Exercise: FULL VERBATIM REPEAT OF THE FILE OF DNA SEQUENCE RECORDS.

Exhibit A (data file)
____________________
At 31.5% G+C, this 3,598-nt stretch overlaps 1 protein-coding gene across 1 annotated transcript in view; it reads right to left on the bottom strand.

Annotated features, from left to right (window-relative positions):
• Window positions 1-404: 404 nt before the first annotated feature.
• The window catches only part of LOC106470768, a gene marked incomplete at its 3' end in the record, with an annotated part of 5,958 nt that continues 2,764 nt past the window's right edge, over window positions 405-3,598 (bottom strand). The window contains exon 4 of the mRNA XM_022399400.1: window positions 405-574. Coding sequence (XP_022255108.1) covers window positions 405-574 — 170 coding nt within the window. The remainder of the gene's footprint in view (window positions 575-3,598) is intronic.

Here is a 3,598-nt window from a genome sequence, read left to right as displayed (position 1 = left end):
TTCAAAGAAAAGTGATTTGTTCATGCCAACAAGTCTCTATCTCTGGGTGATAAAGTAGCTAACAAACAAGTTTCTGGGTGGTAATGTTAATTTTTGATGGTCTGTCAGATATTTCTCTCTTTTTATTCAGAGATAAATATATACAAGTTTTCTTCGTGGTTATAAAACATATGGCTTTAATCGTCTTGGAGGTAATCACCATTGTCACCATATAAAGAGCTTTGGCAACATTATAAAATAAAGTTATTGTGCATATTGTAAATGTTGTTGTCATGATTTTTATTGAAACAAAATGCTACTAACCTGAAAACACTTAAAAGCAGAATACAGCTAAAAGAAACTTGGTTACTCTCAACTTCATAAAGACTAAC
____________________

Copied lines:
At 31.5% G+C, this 3,598-nt stretch overlaps 1 protein-coding gene across 1 annotated transcript in view; it reads right to left on the bottom strand.

Annotated features, from left to right (window-relative positions):
• Window positions 1-404: 404 nt before the first annotated feature.
• The window catches only part of LOC106470768, a gene marked incomplete at its 3' end in the record, with an annotated part of 5,958 nt that continues 2,764 nt past the window's right edge, over window positions 405-3,598 (bottom strand). The window contains exon 4 of the mRNA XM_022399400.1: window positions 405-574. Coding sequence (XP_022255108.1) covers window positions 405-574 — 170 coding nt within the window. The remainder of the gene's footprint in view (window positions 575-3,598) is intronic.

Here is a 3,598-nt window from a genome sequence, read left to right as displayed (position 1 = left end):
TTCAAAGAAAAGTGATTTGTTCATGCCAACAAGTCTCTATCTCTGGGTGATAAAGTAGCTAACAAACAAGTTTCTGGGTGGTAATGTTAATTTTTGATGGTCTGTCAGATATTTCTCTCTTTTTATTCAGAGATAAATATATACAAGTTTTCTTCGTGGTTATAAAACATATGGCTTTAATCGTCTTGGAGGTAATCACCATTGTCACCATATAAAGAGCTTTGGCAACATTATAAAATAAAGTTATTGTGCATATTGTAAATGTTGTTGTCATGATTTTTATTGAAACAAAATGCTACTAACCTGAAAACACTTAAAAGCAGAATACAGCTAAAAGAAACTTGGTTACTCTCAACTTCATAAAGACTAAC